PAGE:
Tzatziki is what I make when I have extra dill and cucumber on my hands, which is exactly where I found myself after making my lentil salad.
I actually hadn't made tzatziki since university, but as I remember it, it's fairly easy to put together - diced cucumber, crushed cloves of garlic, dill, a squeeze of lemon juice, a splash of olive oil and yogurt...
I knew it was going to be bad news when I came home to find that the cucumbers I'd salted and left in a colander in the fridge to leach out its moisture that Mama T had neatly placed it in a saran-wrapped bowl (and that they were swimming in their own juices). I also wasn't able to find any of the new Liberté 0% Greek Yogurt people seem to be raving about (I did find their Meditarranée, which is a whopping 10% milk fat) and even though Bles-Wold yogurt is delicious, natural and local (!) It's thinner than the Greek stuff and I didn't prepare with a cheesecloth (or paper towel and strainer) beforehand.
I tried blitzing everything except the yogurt in the Magic Bullet, but it wouldn't budge - long story short, the tzatziki came out runny.
How do you keep your tzatziki thick and creamy? With proper preparation, the drain-out-the-cucumber-and-yogurt methods have worked for me in the past. Everyone else seems to suggest grating your cucumber and squeezing it dry between paper towels (which is a good idea because then you don't have to douse it in salt), then mincing the other ingredients and stirring it into the yogurt. In retrospect, adding just enough yogurt into the food processor just so that everything mixes up might work; then stirring the resulting puree into the rest of the yogurt. Hmm...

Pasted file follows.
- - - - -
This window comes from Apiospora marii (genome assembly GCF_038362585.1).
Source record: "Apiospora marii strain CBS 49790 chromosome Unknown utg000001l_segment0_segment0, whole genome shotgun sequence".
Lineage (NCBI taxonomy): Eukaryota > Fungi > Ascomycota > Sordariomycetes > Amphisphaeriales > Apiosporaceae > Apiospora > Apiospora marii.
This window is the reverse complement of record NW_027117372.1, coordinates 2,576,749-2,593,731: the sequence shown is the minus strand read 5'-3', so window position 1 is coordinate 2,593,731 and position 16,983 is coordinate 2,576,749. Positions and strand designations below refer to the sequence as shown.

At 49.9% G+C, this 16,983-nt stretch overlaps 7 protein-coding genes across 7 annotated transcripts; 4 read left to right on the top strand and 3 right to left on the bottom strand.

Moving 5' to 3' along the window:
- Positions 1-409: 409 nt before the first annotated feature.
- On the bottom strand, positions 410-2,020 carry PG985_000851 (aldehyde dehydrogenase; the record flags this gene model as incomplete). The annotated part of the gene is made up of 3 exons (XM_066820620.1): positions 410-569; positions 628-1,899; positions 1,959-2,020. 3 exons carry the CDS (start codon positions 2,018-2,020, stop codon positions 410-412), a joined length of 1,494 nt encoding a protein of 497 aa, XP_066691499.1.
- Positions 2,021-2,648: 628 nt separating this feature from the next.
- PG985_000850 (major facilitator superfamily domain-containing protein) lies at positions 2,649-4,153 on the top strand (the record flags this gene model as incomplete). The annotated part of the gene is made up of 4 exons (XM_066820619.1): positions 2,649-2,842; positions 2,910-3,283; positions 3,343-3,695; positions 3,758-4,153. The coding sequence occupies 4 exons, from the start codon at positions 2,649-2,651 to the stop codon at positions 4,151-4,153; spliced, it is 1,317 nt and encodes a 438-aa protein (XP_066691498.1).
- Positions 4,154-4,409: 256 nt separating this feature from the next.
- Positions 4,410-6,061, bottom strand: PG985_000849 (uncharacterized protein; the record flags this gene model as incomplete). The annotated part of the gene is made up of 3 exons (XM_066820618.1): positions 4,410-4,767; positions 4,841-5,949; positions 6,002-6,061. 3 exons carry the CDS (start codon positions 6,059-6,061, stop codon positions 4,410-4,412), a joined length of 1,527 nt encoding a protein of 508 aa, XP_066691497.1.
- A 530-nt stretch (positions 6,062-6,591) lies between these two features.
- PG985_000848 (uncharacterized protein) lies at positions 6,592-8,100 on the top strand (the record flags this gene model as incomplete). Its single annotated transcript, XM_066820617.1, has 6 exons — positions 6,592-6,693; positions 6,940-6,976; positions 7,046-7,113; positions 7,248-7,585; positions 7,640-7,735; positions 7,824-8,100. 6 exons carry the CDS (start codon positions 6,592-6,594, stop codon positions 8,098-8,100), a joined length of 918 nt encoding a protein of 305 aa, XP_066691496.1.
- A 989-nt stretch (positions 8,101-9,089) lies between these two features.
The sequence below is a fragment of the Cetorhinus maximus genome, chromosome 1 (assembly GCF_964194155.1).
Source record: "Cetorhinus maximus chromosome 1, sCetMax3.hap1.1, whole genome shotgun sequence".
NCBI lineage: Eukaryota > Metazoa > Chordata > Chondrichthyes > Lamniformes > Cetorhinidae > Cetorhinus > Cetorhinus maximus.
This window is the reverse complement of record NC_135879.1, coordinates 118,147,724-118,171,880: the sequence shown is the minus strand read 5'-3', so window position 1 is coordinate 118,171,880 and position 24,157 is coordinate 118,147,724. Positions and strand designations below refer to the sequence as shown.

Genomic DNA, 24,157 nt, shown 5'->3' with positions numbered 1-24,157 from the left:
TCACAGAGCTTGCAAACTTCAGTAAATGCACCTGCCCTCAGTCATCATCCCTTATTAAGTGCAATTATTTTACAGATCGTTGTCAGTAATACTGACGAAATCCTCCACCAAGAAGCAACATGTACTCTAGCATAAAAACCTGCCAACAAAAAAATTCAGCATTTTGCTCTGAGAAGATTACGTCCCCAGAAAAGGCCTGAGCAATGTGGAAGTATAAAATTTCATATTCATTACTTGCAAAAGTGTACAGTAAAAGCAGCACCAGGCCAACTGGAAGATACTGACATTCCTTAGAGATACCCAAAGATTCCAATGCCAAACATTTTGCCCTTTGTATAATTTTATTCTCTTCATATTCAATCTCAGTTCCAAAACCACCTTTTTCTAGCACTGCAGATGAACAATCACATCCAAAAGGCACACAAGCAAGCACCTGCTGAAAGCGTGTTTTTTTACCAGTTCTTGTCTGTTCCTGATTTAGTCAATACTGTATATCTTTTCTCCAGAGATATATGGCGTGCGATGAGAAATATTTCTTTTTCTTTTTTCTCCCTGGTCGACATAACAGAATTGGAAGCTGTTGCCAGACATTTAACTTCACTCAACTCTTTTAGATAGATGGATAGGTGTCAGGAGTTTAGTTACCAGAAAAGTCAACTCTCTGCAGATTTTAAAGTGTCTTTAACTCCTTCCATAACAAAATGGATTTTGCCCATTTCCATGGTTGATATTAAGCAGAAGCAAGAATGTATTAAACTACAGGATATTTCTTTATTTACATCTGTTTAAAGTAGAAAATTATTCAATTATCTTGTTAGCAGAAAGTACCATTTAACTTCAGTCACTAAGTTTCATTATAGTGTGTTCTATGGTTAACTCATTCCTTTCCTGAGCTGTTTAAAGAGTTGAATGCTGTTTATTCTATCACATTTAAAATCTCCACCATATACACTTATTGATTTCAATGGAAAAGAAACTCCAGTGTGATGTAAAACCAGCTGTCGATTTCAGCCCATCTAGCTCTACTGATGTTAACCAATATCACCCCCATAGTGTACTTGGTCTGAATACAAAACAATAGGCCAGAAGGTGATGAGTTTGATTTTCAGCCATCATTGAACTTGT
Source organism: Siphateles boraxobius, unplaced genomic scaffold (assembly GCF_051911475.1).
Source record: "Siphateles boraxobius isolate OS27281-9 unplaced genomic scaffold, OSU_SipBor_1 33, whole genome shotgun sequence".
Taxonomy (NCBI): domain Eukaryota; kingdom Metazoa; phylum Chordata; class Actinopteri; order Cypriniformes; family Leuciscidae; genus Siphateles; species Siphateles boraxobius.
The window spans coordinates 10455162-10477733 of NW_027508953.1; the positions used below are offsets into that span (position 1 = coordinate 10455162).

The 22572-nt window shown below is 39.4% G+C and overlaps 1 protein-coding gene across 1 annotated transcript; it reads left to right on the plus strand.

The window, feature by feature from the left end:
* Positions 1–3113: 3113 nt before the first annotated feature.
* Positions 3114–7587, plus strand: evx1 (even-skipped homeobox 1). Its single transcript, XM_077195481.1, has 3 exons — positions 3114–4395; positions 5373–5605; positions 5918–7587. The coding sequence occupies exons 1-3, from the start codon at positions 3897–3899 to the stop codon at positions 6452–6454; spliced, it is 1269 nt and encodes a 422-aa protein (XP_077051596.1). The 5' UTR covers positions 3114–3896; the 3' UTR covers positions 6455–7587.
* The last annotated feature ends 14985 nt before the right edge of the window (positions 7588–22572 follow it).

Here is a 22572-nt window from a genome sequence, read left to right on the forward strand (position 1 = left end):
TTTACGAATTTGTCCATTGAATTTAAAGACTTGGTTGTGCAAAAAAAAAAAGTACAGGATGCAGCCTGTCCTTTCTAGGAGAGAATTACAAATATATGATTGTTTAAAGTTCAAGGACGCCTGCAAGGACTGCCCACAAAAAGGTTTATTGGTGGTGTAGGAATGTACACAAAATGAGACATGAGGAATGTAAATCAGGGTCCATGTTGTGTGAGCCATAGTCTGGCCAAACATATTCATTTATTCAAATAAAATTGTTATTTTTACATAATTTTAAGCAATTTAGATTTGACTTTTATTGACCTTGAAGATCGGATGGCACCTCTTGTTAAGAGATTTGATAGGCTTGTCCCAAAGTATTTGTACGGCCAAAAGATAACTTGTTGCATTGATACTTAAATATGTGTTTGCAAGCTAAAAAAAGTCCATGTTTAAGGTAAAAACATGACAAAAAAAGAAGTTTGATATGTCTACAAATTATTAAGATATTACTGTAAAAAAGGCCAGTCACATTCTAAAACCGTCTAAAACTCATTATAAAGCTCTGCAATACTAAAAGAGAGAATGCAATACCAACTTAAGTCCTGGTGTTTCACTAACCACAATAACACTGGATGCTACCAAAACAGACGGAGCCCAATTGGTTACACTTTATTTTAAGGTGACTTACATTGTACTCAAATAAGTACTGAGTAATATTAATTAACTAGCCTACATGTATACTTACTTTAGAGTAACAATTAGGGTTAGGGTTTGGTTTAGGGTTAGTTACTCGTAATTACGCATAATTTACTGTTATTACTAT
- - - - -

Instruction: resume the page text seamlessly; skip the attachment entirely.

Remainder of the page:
Despite its runniness, the tzatziki still served well as a dip for carrots and Triscuits when B. and I were hanging out at the park two weekends ago - the yogurt hides nice little chunks of cooling cucumber and spicy garlic; I like my tzatziki (just as I like most things, really.) with a kick.
Makes about 2 cups
- ½ English cucumber, unpeeled and diced
- 1 tsp (5 mL) salt
- 2 cloves garlic, crushed
- ¼ cup (60 mL) fresh dill, roughly chopped
- 1 tbsp (15 mL) olive oil
- 1 tbsp (15 mL) lemon juice
- 1 cup (250 mL) Greek yogurt or plain yogurt*
- Toss English cucumber and salt together to coat. Place salted cucumber in a colander to allow water to leach out for at least an hour, then squeeze dry using paper towels or a clean tea towel.
- Place cucumber, garlic, dill, olive oil and lemon juice into food processor or blender. If you are using Greek yogurt or strained plain yogurt, it should be ok to add that in too. If not, add just enough yogurt so that the food processor/blender doesn't get stuck and stir in the rest of the yogurt at the end. Blend until ingredients are combined. Add salt and pepper to taste.
*If you can't find Greek yogurt, you may strain any plain yogurt by leaving it in a cheesecloth- (or paper towel) lined strainer placed over a bowl in the fridge overnight.
- Grate English cucumber onto a paper towel or cheesecloth and squeeze dry. Mince garlic and dill.
- Stir cucumber, garlic, dill, olive oil and lemon juice into yogurt. Add salt and pepper to taste.Nutrition Info (per ¼ cup using salted cucumbers and low-fat yogurt): 51 calories, 2 g fat (0.6 g saturated), 1 mg cholesterol, 6 g carbohydrate (1 g fibre, 3 g sugar), 2 g protein, 313 mg sodium.